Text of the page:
GM today filed registration with the Securities and Exchange Commission for its proposed Initial Public Offering (IPO). The announcement reveals the stock to be sold will consist of both common stock held by "certain" of its stockholders and issuance of Series B mandatory convertible junior preferred stock.
So what does all of that financial gobbledygook mean? It means the "new" General Motors is about to become a publicly traded company on the open market, and that the federal government will recoup some more of its investment in the company.
The question now becomes how GM's stock will do once sales of stock open up, especially with a new CEO at the helm. The appointment of Dan Akerson in place of Ed Whitacre is thought to have delayed the IPO filing. Whether that move will help or hurt the IPO is yet to be seen, though the change at the top does not appear to be listed as one of the many "risk factors" for potential investors in the preliminary prospectus filed today.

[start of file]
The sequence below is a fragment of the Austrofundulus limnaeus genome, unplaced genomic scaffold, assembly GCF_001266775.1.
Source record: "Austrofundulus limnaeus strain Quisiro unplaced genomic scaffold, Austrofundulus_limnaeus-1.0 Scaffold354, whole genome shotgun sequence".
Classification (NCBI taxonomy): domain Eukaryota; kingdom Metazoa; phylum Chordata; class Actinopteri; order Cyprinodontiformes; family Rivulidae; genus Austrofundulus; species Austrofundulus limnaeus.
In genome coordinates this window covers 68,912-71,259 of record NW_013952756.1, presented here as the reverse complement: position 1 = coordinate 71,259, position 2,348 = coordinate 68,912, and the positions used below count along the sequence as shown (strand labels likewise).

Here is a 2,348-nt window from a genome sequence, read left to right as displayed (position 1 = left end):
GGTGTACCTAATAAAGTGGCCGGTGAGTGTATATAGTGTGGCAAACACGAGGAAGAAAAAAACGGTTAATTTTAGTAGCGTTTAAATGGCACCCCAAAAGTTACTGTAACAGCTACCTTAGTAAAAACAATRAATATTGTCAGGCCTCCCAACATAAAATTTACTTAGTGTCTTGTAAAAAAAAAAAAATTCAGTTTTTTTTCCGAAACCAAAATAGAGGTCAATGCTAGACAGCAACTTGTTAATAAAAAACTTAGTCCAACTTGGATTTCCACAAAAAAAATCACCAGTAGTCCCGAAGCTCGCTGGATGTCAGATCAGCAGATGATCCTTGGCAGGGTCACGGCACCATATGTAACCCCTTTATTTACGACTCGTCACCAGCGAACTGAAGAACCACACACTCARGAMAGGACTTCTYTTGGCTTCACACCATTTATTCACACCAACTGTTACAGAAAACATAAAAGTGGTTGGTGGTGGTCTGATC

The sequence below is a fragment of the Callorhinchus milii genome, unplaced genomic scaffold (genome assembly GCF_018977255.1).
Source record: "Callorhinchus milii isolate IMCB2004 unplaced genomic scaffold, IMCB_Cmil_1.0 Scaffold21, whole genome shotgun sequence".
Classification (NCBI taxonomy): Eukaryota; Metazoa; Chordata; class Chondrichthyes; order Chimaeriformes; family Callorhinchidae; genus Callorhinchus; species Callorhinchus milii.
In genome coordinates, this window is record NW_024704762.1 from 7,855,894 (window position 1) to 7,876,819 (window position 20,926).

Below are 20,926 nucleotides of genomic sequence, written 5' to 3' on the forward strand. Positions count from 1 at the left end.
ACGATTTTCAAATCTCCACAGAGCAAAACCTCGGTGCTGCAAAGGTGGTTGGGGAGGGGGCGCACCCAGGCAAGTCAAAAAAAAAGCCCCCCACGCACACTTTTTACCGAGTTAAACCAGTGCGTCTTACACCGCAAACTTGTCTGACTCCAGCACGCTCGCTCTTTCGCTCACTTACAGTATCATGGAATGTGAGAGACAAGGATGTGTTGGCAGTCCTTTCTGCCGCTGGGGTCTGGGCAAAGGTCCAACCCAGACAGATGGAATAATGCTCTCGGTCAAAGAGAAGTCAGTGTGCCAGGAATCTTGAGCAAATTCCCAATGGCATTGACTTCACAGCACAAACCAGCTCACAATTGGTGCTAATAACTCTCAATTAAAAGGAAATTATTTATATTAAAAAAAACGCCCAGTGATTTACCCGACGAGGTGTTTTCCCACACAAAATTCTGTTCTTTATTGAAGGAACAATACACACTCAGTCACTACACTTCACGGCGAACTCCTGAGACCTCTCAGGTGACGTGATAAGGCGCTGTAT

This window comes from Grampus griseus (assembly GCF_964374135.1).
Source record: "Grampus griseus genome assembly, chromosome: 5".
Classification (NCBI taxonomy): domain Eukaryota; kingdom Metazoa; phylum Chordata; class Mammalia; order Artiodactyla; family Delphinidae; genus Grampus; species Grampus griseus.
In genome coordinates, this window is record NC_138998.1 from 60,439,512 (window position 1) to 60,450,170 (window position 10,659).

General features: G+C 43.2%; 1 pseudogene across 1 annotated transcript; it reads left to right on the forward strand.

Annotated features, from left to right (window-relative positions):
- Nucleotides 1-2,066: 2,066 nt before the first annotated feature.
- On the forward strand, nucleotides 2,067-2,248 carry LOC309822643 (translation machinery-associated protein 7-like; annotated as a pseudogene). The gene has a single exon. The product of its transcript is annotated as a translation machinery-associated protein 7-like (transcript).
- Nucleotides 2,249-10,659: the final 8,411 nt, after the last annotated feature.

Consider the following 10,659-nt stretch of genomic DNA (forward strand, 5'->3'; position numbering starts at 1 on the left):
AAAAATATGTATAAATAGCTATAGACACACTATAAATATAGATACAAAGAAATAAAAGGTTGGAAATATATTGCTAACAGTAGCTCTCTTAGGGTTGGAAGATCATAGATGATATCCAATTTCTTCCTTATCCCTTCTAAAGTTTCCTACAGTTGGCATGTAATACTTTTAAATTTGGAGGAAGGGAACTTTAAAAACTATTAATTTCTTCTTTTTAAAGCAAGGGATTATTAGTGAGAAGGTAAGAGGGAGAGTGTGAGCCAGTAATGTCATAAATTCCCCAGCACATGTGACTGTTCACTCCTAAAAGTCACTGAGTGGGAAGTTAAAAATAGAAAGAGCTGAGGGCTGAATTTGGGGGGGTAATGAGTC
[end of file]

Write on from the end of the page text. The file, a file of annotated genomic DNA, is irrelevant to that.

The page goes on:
The total amount of stock offered in the sale hasn't been released, as GM says it will be determined by "market conditions and other factors at the time of the offering." Morgan Stanley and J.P. Morgan, BofA Merril Lynch, Citi, Goldman Sachs, Barclays Capital, Credit Suisse, Deutsche Bank Securities, RBC Capital Markets, and UBS Investment Bank will handle the IPO.
This story originally appeared at The Car Connection